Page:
Australian Open: Sporting Data defend employee over 'courtsiding'
Last Updated: 16/01/14 4:03pm
The Rod Laver Arena at Melbourne Park
Sporting Data have defended one of their employees after he was accused of a betting offence at the Australian Open.
Daniel Dobson, 22, from New Malden in London, has appeared in court in Melbourne and been bailed on a charge of engaging in conduct that would corrupt a betting outcome.
Dobson is accused of 'courtsiding' - a form of courtside betting that aims to beat the delays in television coverage of up to 10 seconds long - by reportedly using an electronic device stitched into his shorts.
However, London-based firm Sporting Data, which according to its website is a specialist service provider offering a wide range of products and consultancy services for the online gaming and wagering sector, has released a statement saying no law has been broken.
The statement reads: "One of our employees has been accused of the very serious crime of match-fixing at the Australian Open and we shall do everything we can to fight this grossly unfair accusation.
"Sporting Data has never been and never will be involved in any illegal betting or any other illegal activity whatsoever and take a serious view of any allegations that they have.
"Sporting Data has never been and never will be involved in any type of match-fixing. We encourage a more proactive stance against those who are involved in match-fixing."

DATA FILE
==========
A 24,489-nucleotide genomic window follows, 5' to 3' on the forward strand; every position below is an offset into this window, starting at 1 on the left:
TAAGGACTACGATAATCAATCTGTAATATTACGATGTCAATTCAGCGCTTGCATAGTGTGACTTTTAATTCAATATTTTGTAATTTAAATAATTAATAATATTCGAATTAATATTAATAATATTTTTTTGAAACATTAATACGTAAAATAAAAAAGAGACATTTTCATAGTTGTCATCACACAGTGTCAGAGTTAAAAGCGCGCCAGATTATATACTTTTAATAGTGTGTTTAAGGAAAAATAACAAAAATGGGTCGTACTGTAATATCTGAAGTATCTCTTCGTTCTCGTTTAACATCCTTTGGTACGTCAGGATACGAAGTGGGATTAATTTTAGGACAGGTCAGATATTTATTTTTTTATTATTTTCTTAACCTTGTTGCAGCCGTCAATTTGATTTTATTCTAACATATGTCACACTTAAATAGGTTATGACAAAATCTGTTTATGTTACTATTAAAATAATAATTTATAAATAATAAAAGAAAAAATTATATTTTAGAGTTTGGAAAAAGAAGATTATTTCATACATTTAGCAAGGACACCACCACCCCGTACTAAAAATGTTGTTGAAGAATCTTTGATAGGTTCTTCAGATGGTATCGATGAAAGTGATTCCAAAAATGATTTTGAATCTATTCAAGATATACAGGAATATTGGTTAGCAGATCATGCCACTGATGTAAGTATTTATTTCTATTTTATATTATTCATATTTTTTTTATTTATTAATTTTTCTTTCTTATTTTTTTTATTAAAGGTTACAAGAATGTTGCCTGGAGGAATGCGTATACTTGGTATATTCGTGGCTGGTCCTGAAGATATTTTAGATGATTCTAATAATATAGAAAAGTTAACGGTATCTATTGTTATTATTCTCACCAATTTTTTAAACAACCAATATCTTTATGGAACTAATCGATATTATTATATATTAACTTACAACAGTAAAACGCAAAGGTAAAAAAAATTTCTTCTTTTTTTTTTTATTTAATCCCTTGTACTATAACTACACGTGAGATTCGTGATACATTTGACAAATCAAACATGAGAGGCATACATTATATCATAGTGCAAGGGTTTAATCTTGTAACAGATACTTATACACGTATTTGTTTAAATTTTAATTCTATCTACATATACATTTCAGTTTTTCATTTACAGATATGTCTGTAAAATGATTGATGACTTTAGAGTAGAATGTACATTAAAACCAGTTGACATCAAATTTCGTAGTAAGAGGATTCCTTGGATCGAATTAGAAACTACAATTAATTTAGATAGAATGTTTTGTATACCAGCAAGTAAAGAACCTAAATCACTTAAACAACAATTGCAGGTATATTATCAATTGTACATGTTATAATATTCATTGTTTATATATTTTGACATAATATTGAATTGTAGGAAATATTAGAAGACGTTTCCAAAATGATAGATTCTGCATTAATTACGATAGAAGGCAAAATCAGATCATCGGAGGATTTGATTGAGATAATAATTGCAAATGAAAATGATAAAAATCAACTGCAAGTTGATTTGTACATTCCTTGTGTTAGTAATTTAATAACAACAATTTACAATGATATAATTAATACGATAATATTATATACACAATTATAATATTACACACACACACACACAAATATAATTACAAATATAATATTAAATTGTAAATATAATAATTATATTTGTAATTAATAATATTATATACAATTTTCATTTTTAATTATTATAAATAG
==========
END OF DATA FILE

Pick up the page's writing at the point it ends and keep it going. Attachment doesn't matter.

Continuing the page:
The company claims Victoria Police are applying a new law incorrectly and says the actions only mirror the data transmitted by the umpires and used by bookmakers.
The statement adds: "The new Victoria State Law (CRIMES AMENDMENT (INTEGRITY IN SPORTS) ACT 2013) is a very good law and we welcome it. We want matches to be as straight as possible.
"However, this law is being applied entirely inappropriately here. As we see it, it is up to the Victorian Police to demonstrate that this sending of information in some way 'corrupts or would corrupt a betting outcome of an event or event contingency'. In other words, that somehow, what we are doing affects the match in some way. There is no way we could conceivably be affecting how the match pans out.
"What our employee on court was doing is exactly what umpires do. They send information from the court back to other organisations that use it to profit from betting. In this case, the organisations are bookmakers and it is done through the tennis authorities' agreement with Enetpulse. However, the principle is identical."